Q-Learning is a method for solving reinforcement learning problems. Reinforcement learning problems require improvement of behaviour based on received rewards. Q-Learning has the potential to reduce robot programming effort and increase the range of robot abilities.
However, most current Q-learning systems are not suitable for robotics problems: they treat continuous variables, for example speeds or positions, as discretised values. Discretisation does not allow smooth control and does not fully exploit sensed information. A practical algorithm must also cope with real-time constraints, sensing and actuation delays, and incorrect sensor data.
This research describes an algorithm that deals with continuous state and action variables without discretising. The algorithm is evaluated with vision-based mobile robot and active head gaze control tasks.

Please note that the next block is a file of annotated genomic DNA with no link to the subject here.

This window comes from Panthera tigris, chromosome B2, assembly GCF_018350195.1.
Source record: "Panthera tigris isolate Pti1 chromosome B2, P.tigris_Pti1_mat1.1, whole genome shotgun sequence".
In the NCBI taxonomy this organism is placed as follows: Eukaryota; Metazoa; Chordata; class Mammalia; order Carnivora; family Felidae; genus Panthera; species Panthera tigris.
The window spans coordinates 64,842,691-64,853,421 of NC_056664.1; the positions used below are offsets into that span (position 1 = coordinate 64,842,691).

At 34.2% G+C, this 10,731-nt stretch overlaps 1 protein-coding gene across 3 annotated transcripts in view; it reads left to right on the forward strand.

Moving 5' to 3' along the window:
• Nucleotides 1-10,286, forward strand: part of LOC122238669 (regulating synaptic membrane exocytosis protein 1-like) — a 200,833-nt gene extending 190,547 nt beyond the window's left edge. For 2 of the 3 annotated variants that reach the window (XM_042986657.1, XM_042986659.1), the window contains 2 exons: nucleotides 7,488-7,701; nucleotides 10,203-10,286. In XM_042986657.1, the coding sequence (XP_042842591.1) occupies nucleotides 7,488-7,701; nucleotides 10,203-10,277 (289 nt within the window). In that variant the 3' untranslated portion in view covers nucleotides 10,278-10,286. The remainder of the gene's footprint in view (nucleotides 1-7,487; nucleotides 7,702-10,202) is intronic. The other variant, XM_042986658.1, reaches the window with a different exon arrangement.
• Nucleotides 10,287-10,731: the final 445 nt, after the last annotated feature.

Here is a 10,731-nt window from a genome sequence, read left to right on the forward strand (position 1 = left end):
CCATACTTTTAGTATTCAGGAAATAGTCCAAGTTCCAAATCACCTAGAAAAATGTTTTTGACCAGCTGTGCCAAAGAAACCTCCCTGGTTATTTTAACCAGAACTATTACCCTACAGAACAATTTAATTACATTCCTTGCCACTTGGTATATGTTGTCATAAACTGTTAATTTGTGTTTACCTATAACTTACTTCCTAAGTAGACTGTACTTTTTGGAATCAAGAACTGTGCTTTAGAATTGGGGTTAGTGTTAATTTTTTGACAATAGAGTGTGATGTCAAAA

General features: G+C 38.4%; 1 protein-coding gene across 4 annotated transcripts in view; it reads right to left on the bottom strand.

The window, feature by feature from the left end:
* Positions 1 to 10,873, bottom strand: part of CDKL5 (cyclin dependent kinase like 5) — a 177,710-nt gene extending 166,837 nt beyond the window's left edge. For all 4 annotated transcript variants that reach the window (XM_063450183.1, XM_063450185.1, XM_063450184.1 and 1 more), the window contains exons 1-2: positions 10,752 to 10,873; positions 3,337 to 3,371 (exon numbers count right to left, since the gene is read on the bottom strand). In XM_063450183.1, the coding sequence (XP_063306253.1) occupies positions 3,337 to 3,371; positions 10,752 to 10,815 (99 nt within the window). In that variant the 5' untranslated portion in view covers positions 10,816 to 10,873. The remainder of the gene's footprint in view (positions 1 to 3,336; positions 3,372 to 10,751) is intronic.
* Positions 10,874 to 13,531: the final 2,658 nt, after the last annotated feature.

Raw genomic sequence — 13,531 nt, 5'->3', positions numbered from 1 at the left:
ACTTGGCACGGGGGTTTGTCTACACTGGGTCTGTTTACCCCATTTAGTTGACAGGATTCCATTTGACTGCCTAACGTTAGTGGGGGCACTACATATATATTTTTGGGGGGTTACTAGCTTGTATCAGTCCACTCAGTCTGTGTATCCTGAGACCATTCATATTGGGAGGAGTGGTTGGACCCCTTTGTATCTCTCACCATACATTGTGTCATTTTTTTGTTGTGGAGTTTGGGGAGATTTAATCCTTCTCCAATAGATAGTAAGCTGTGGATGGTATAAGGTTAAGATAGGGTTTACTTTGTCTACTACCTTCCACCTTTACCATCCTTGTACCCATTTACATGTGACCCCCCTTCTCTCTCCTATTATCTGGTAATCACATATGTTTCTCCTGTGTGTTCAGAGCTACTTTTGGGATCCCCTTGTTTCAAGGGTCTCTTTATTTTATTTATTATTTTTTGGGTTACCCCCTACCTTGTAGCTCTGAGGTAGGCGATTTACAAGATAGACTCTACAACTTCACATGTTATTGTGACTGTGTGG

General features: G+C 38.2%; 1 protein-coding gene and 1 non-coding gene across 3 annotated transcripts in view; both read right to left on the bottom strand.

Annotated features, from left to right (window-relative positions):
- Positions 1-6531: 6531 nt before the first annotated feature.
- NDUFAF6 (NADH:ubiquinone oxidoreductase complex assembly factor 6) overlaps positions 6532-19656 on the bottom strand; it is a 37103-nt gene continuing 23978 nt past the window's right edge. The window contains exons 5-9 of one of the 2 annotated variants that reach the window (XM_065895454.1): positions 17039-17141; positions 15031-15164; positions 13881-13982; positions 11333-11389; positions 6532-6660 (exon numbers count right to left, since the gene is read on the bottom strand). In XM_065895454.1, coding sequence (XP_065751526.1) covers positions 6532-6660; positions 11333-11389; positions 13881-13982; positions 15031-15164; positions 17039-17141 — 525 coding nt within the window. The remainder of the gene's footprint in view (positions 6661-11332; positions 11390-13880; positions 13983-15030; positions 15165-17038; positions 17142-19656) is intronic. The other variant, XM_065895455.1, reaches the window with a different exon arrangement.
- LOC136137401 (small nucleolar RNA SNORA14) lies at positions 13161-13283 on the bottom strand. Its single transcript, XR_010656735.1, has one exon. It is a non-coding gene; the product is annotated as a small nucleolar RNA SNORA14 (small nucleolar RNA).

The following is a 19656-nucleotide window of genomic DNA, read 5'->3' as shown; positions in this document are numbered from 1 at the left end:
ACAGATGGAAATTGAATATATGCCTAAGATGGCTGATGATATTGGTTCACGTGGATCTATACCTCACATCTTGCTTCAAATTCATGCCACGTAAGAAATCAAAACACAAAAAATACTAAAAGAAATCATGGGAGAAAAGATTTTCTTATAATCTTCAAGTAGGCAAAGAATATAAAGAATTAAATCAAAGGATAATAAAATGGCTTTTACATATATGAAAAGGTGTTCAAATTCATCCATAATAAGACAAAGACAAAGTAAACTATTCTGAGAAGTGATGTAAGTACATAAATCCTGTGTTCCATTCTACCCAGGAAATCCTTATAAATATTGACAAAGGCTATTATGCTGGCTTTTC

As well as learning the basic control tasks, the algorithm learns to compensate for delays in sensing and actuation by predicting the behaviour of its environment. Although the learned dynamic model is implicit in the controller, it is possible to extract some aspects of the model. The extracted models are compared to theoretically derived models of environment behaviour.
The difficulty of working with robots motivates development of methods that reduce experimentation time. This research exploits Q-learning’s ability to learn by passively observing the robot’s actions – rather than necessarily controlling the robot. This is a valuable tool for shortening the duration of learning experiments.
Author: Gaskett, Chris
Source: The Australian National University